The authors found a cluster of 8 cases of non-Hodgkin's lymphoma in which all had been exposed to hexachlorophene through work exposure in the healthcare field. (Hexachlorophene was widely used as a skin cleanser before its toxicity was recognized.) Latency periods varied from 15 to 28 years. This finding may be relevant to the pesticide/ non-Hodgkin's lymphoma issue, since hexachlorophene (formerly widely used as a skin cleanser) is an organochlorine and, like some pesticides, contains small amounts of dioxin (which occurs as a contaminant during the chemical manufacturing process) and also has direct toxic effects aside from the effects of the dioxin. Örebro Medical Center Hospital, Sweden.

Hardell, L. Phenoxy herbicides, chlorophenols, soft-tissue sarcoma (STS) and malignant lymphoma [letter/comment]. British Journal of Cancer 67(5): 1154-56 (1993).

This is a response to Smith and Christopher's study (1992). Hardell says that their conclusions should be regarded with caution because Smith and Christopher had very few cases; the response rate was low (only 56%-70% of those approached were willing to respond); and because Smith and Christopher did find increased risk among those who were exposed to phenoxyacetic acids or chlorophenols for over 30 days (compared to those who were exposed for fewer days). Referring to three other studies recently published in leading journals, Hardell notes that there have been few significant results from studies which estimate exposures using occupational categories rather than assessing of actual pesticide exposures. Örebro Medical Center, Sweden.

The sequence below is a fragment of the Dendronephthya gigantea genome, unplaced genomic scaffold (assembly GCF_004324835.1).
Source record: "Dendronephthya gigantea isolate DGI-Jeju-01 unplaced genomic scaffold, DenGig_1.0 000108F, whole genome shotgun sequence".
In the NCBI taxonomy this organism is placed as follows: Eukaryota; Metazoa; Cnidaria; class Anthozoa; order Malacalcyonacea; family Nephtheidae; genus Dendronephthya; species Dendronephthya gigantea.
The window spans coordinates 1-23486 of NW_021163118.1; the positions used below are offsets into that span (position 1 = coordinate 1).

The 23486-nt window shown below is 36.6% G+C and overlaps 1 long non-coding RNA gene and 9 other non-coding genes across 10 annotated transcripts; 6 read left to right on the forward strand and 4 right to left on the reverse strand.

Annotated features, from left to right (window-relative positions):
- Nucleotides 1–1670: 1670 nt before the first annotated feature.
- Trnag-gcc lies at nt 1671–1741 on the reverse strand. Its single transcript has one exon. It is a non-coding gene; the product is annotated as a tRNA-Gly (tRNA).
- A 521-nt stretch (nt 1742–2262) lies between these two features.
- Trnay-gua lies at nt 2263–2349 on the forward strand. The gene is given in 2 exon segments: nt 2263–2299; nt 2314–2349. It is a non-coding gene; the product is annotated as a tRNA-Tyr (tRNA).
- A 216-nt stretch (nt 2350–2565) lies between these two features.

Hardell, L.; Liljegren, G.; Lindstrom, G.; & van Bavel, B. Polychlorinated biphenyls, chlordanes, and the etiology of non-Hodgkin's lymphoma. Epidemiology 8(6): 689 (Nov., 1997).

Many pesticides and similar organic toxins are stored in fatty tissues. This letter elaborates on the results of a case-control study done earlier by this group of scientists in which the levels of some organochlorines (this chemical group includes several pesticides) in fatty tissues were compared in people with non-Hodgkin's lymphoma and in people who had no lymphoma. They found that people with non-Hodgkin's lymphoma had higher level of PCBs and chlordanes than the control group. PCBs (bichlorinated phenyls) are not pesticides; they are industrial chemicals formerly used in electrical equipment (such as transformers) and as coolants, etc. They may cause impairment of immune functioning. Their use was banned in 1977, but these chemicals have a strong ability to persist and are still found in the environment, in food, and in human tissues. Occupational exposures were not the cause of the increased levels of PCBs in the subjects of this study. Örebro Medical Center, Örebro, Sweden.

Hardell, L., Lindstrom, G., van Bavel, B., Fredrikson, M.; & Liljegren, G. Some aspects of the etiology of non-Hodgkin's lymphoma. Environmental Health Perspectives 106 (Supp. 2): 679-681 (April, 1998).